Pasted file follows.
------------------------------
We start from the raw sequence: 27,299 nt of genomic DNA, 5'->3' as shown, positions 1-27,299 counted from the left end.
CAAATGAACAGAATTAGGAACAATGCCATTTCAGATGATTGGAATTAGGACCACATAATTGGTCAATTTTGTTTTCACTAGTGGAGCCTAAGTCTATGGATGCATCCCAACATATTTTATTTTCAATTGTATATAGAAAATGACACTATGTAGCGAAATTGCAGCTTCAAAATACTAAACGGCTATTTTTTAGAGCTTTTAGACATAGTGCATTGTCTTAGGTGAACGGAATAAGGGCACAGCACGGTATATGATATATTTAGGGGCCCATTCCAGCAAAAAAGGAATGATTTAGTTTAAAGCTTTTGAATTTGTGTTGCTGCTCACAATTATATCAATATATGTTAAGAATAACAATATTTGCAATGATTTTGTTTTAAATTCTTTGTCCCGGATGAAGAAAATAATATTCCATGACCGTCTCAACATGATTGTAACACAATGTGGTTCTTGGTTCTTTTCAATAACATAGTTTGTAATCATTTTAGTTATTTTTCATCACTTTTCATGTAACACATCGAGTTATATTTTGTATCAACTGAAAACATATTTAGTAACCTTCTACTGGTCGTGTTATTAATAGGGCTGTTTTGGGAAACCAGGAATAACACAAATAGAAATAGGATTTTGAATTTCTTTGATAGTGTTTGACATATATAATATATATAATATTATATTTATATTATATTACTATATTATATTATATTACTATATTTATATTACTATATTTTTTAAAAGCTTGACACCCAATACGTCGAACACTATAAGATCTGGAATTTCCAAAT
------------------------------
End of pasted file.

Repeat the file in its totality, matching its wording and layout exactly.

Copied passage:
We start from the raw sequence: 27,299 nt of genomic DNA, 5'->3' as shown, positions 1-27,299 counted from the left end.
CAAATGAACAGAATTAGGAACAATGCCATTTCAGATGATTGGAATTAGGACCACATAATTGGTCAATTTTGTTTTCACTAGTGGAGCCTAAGTCTATGGATGCATCCCAACATATTTTATTTTCAATTGTATATAGAAAATGACACTATGTAGCGAAATTGCAGCTTCAAAATACTAAACGGCTATTTTTTAGAGCTTTTAGACATAGTGCATTGTCTTAGGTGAACGGAATAAGGGCACAGCACGGTATATGATATATTTAGGGGCCCATTCCAGCAAAAAAGGAATGATTTAGTTTAAAGCTTTTGAATTTGTGTTGCTGCTCACAATTATATCAATATATGTTAAGAATAACAATATTTGCAATGATTTTGTTTTAAATTCTTTGTCCCGGATGAAGAAAATAATATTCCATGACCGTCTCAACATGATTGTAACACAATGTGGTTCTTGGTTCTTTTCAATAACATAGTTTGTAATCATTTTAGTTATTTTTCATCACTTTTCATGTAACACATCGAGTTATATTTTGTATCAACTGAAAACATATTTAGTAACCTTCTACTGGTCGTGTTATTAATAGGGCTGTTTTGGGAAACCAGGAATAACACAAATAGAAATAGGATTTTGAATTTCTTTGATAGTGTTTGACATATATAATATATATAATATTATATTTATATTATATTACTATATTATATTATATTACTATATTTATATTACTATATTTTTTAAAAGCTTGACACCCAATACGTCGAACACTATAAGATCTGGAATTTCCAAAT